Discussion in 'VHF/UHF - 50Mhz and Beyond' started by K2WH, Jun 13, 2019.
New one for me, 100 watts and homebrew turnstile antenna.
20:16 z 06-13-2019
and me without my 6 meter antenna up
Personally, I can't get overly excited working 6M DX on the diddly-diddly digital modes. Digital mode usefulness on the microwave frequencies can be a real benefit to making contacts and should be used there - but on 6M, it seems like a lazy man's way to make a DX (or any) contact. Don't need much of an antenna or RF power, no need to talk or pound a key, no real need to think, no technical expertise really necessary, minimal propagation knowledge, have lots of time to watch grass grow - making DX contacts on SSB, CW, or even AM to me is much more of a challenge and a lot more rewarding.
Working the United Kingdom on 6M AM or Alaska on 6M SSB can bring life fulfilling excitement into your amateur life. 6M diddly-diddly just brings you a line on the screen.
re: " but on 6M, it seems like a lazy man's way to make a DX"
Did you see his reported SNR on the far end, using his 100 Watts and a turnstile (omni) antenna?
-16 dB SNR.
For the benefit of us all here, can you calculate what kind of power he would need for an SSB contact using a 10 dB gain Yagi?
Congratulations on the DX!
For those who frown on the digital modes, time to grow up, get some technical knowledge and stop being an old curmudgeon.
DX, any mode is still DX.
DX is relative to the technology being used.
With the error corrected, weak signal modes, you should be less eager to congratulate yourselves unless you are really stretching the technology, propagation and your equipment.
Actually Bill, I don't "frown on the digital modes" ; I use digital modes on 2 meters and above where their advantages can be really utilized and in many cases, break some new ground and conquer some outstanding challenges ( see http://www.arrl.org/news/historic-2-meter-transatlantic-contact-reported ). Digital modes are also useful on very low frequencies where antenna dimensions are difficult to obtain, useful equipment needs to be built or modified, etc.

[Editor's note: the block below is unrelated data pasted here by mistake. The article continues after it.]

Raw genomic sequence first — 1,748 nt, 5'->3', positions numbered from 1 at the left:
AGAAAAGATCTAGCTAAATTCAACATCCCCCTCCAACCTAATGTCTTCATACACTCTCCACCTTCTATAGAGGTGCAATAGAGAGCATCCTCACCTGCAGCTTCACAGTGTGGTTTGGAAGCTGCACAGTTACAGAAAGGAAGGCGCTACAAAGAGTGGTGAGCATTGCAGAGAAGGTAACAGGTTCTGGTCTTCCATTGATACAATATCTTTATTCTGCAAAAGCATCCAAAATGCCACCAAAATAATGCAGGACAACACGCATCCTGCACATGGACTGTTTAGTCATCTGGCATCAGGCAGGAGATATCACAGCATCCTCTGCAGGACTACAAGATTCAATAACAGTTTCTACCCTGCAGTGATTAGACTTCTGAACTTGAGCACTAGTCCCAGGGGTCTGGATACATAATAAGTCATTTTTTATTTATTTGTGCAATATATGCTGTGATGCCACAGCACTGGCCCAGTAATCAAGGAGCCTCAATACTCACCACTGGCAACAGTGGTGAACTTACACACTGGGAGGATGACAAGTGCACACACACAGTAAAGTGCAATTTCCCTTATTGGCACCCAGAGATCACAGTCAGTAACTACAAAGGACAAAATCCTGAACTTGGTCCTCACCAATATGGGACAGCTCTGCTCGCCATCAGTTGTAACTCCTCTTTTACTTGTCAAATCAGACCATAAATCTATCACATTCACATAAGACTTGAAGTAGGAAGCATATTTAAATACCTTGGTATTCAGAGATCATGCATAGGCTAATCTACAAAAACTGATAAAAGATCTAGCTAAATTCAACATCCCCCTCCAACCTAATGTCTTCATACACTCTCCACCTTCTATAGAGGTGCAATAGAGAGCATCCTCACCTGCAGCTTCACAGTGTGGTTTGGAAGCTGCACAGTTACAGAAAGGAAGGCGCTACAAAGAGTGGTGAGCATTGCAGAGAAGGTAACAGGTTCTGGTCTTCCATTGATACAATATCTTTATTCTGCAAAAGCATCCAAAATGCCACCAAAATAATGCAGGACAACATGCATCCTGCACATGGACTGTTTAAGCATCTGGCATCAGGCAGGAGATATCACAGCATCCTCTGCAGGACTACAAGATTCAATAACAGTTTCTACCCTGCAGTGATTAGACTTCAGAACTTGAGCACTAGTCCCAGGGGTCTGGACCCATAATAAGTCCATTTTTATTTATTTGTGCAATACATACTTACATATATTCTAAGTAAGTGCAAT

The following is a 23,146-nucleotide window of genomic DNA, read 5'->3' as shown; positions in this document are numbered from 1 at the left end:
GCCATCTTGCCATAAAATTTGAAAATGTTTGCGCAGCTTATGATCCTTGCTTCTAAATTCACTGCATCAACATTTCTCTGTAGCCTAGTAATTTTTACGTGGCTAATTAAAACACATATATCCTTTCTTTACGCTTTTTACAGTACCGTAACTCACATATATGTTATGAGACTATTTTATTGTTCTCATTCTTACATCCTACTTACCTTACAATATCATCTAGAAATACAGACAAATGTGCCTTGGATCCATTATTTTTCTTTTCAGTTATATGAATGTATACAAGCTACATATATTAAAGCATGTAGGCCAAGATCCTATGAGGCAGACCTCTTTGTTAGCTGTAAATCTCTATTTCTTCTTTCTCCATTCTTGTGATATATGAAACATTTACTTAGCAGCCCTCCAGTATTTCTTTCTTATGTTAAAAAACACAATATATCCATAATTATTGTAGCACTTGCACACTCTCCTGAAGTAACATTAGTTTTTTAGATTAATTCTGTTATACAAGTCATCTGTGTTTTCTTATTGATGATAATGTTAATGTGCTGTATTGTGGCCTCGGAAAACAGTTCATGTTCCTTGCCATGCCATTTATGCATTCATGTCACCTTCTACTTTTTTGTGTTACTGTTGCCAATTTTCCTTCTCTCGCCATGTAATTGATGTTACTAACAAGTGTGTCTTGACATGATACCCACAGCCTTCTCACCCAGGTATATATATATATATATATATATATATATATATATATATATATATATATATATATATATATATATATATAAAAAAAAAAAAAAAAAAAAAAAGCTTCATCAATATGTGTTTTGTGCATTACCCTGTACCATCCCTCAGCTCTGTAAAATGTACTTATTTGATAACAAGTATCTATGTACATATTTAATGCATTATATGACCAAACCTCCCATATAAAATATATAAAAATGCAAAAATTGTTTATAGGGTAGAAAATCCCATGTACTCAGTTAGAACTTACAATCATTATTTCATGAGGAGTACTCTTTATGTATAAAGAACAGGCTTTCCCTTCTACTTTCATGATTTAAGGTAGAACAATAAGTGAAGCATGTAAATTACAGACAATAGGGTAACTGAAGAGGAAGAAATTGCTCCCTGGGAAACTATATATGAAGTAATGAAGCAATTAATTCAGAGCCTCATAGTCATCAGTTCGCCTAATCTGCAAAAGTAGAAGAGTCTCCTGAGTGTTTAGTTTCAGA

My point is that using some of these digital modes to especially work sporadic E band openings, especially on bands like 6 and 10 meters, is like bringing a sledge hammer to a croquet match. It obviously can get the job done but it lacks the challenge, it lacks the suspense and thrill of making a "long distance" contact, it lacks the vocal (whether phone or CW) human interaction. The reality is that you just sit there and watch the screen Of course, back in the "good old days" the counter to that was that we sat for hours tuning around and listening to static which I actually preferred since it gave me something to do.
My other fear is that digital modes will move amateurs further away from using a microphone on the HF/VHF bands. Over the last several years, I've found amateurs reluctant to engage in any real conversation or discussions when a first contact is made. The typical "your 5-9 in wherever, name is xx, rig is xx, 73 thanks for contact" seems to be far more common norm these days. Many amateurs today don't seem to know how to engage in an actual voice or CW discussion on the air which is sad
At least one advantage of living in New Jersey... it puts you closer to the other side of the pond.
That actually was my car license plate in NJ back in the early 80s. I'll bet somebody else has that now...